Neighboring regions are one of the major contributors to the Chinese capital’s PM 2.5 pollution — particulate matter with a diameter less than 2.5 micrograms that can go deep into the lungs and is extremely harmful to health — according to recently updated research by the city’s environmental watchdog.
As much as 28 percent to 36 percent of Beijing’s PM 2.5 pollution is contributed by neighboring regions, including Tianjin and Hebei province, according to the PM 2.5 source-identification study released by the Beijing Environmental Protection Bureau during a news briefing on Wednesday.
The study was jointly conducted by the bureau, the Beijing Environmental Protection Monitoring Center, the Chinese Research Academy of Environmental Sciences and Peking University, the bureau said.
Among the local culprits for the city’s notorious smog, automobile exhaust contributes the most, accounting for 31.1 percent of the emissions in the city, said Chen Tian, head of the bureau.
Monitoring stations by roadsides register an obviously higher PM 2.5 intensity compared with other monitors, mostly due to direct emissions from automobiles, which also stir up dust while driving, further worsening pollution, the bureau said.
As one of the areas hit hardest by smog, the Beijing-Tianjin-Hebei region has been conducting studies to identify the sources of PM 2.5.
Results on the pollution sources for Tianjin and Shijiazhuang of Hebei province will be released by June, and the Pearl River and Yangtze River delta areas as well as the rest of the cities in Hebei province will reach a conclusion of identified pollution sources by the end of this year, as required by the Ministry of Environmental Protection.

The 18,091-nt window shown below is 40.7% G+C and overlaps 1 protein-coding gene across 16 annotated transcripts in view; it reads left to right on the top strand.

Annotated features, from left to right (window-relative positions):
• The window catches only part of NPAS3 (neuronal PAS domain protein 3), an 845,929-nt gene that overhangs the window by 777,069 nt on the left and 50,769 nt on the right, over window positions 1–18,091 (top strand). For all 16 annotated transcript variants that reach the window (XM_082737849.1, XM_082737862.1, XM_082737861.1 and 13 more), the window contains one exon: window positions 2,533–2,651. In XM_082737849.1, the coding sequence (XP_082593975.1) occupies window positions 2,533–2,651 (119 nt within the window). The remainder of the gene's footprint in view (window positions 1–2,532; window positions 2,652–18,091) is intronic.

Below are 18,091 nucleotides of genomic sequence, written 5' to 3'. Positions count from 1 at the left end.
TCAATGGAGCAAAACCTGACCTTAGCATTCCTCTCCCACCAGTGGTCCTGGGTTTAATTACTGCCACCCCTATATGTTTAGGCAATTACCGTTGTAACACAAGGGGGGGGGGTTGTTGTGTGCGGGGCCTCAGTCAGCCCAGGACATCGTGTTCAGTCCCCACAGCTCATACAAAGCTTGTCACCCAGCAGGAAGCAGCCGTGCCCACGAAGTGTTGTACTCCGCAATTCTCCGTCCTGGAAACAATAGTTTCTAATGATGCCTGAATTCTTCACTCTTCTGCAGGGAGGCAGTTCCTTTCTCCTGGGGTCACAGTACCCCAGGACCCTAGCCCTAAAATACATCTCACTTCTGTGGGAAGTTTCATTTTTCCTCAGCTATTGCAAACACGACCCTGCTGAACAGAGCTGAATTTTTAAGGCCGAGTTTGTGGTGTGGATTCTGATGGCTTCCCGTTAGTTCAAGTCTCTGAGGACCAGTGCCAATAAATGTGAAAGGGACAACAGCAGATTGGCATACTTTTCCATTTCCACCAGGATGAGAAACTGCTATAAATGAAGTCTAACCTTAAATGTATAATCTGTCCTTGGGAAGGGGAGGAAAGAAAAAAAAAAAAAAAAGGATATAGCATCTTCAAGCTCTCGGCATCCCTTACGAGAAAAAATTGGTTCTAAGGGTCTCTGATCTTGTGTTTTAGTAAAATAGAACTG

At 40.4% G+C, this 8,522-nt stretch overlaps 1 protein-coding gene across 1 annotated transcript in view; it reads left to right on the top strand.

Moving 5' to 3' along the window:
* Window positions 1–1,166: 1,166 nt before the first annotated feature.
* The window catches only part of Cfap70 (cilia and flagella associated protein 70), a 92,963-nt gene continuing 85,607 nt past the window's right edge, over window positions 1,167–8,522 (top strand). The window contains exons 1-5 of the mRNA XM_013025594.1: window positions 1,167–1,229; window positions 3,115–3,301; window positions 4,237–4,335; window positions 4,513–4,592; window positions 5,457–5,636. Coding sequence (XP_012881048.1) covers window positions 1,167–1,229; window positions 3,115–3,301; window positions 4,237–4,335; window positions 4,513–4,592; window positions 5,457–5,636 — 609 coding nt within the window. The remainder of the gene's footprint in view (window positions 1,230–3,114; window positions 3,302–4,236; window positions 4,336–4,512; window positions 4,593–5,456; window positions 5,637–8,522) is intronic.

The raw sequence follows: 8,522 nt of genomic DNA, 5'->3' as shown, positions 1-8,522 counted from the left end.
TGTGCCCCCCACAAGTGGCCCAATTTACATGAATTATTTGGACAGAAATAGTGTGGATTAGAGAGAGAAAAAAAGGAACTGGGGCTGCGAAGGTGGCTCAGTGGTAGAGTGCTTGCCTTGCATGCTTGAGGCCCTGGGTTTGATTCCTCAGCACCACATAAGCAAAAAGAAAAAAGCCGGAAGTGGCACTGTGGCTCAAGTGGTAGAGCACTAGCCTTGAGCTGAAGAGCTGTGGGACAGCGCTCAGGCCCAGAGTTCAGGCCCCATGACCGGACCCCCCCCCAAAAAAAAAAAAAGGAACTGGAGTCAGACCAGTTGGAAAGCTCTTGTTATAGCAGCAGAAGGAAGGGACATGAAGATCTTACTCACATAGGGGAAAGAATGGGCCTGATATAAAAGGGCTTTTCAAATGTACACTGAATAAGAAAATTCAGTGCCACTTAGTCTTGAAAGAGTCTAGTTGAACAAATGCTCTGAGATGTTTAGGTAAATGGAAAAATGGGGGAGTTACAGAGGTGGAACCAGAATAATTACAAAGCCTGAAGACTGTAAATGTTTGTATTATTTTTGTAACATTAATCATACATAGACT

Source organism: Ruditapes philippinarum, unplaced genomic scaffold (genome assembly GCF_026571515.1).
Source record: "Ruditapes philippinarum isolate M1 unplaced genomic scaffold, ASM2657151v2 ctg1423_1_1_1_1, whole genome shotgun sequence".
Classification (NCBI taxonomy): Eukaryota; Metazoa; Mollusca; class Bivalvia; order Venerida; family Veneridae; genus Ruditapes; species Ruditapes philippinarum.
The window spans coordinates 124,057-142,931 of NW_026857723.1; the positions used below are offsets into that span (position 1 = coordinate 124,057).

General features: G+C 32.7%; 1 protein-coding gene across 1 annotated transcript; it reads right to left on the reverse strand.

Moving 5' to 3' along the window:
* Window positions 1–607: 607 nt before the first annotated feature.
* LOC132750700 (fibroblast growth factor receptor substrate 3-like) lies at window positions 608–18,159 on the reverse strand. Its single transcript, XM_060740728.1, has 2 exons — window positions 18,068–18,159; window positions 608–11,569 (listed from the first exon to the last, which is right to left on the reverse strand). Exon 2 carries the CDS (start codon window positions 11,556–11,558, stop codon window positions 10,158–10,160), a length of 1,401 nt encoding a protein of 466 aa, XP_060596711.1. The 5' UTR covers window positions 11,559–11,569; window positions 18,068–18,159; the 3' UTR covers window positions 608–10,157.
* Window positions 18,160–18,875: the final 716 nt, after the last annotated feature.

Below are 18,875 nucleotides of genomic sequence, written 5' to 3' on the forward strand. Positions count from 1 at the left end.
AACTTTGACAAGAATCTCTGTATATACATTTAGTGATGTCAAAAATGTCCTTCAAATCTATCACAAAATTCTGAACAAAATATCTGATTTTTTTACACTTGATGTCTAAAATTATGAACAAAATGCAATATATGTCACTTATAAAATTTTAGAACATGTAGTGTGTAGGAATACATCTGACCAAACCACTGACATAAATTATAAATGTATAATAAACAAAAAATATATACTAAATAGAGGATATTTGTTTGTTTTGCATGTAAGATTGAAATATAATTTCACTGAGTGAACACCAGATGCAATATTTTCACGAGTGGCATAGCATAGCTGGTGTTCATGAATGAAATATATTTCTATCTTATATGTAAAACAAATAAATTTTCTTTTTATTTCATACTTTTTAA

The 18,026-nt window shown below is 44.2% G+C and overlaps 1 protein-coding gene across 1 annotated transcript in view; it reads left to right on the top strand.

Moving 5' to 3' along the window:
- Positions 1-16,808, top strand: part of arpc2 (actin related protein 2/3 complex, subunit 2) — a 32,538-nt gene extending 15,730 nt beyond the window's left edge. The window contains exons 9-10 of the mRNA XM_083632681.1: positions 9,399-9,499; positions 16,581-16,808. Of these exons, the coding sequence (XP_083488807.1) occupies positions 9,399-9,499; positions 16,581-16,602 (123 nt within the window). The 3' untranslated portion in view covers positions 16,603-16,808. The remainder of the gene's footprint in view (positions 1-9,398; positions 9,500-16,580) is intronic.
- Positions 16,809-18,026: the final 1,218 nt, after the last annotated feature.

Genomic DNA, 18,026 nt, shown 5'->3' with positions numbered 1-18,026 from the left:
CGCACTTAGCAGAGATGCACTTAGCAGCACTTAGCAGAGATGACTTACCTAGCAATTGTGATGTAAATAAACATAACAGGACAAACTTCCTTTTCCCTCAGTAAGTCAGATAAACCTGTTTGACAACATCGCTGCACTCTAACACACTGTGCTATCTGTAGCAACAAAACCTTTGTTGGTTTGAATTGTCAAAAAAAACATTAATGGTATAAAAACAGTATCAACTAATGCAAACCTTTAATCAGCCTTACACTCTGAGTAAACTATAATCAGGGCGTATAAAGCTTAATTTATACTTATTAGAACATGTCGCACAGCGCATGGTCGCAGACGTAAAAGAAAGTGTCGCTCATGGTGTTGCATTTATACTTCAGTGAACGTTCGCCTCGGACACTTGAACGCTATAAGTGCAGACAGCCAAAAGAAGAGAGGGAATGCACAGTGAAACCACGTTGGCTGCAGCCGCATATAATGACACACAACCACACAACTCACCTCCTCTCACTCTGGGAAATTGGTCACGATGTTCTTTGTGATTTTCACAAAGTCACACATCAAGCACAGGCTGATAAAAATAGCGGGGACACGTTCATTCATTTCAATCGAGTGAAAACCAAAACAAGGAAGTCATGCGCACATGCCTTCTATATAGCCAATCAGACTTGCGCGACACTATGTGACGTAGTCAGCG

The study and analysis of what contributes to the atmospheric pollution will provide essential evidence for policymaking by the central government to deal with the hazy days, said Chen.
The analysis is a fundamental basis for Beijing’s clean air action plan, he said.
According to the plan, more than 300 polluting industries will be shut down this year.
In addition to the 31.1 percent of pollution contributed by automobile exhaust, the burning of coal contributes 22.4 percent and industrial emissions contribute 18.1 percent, according to the bureau.
As much as 26 percent of PM 2.5 are organic pollutants, 17 percent are nitrate and 16 percent are sulfate, it said.
According to the city’s study of PM 2.5 sources in 2011, the proportion of pollution contributed by neighboring areas was 24.5 percent, lower than found in the latest research.
Wang Gengchen, a researcher at the Chinese Academy of Sciences’ Institute of Atmospheric Physics, said that because the external sources of pollution are dynamic, it’s natural to see data gaps in different research.
Regardless of the different figures provided by different studies, pollution from neighboring regions is a major contributor to the city’s PM 2.5 pollution, Wang said.
Chen said the government is seeking to introduce a stricter fuel standard to reduce the hazards posed by automobile emissions.
The capital is considering introducing a stricter standard for fuel, or the Beijing phase VI fuel standard by 2016, an upgrade from the current National V fuel standard, which calls for sulfur content of no more than 10 parts per million.
The new standard would be the strictest worldwide, the bureau said.
According to the timetable for fuel quality upgrade nationwide, the National V standard for automobile gasoline and diesel should be implemented nationwide by the end of 2017. Regions including Beijing, Shanghai and Jiangsu have already adopted the new standard.
The bureau also vows to introduce a congestion fee to be levied on vehicles in downtown Beijing, following the practice of cities abroad including London, Milan and Tokyo.
It also seeks to beef up the amount of new energy vehicles, increasing the number to 200,000 by 2017.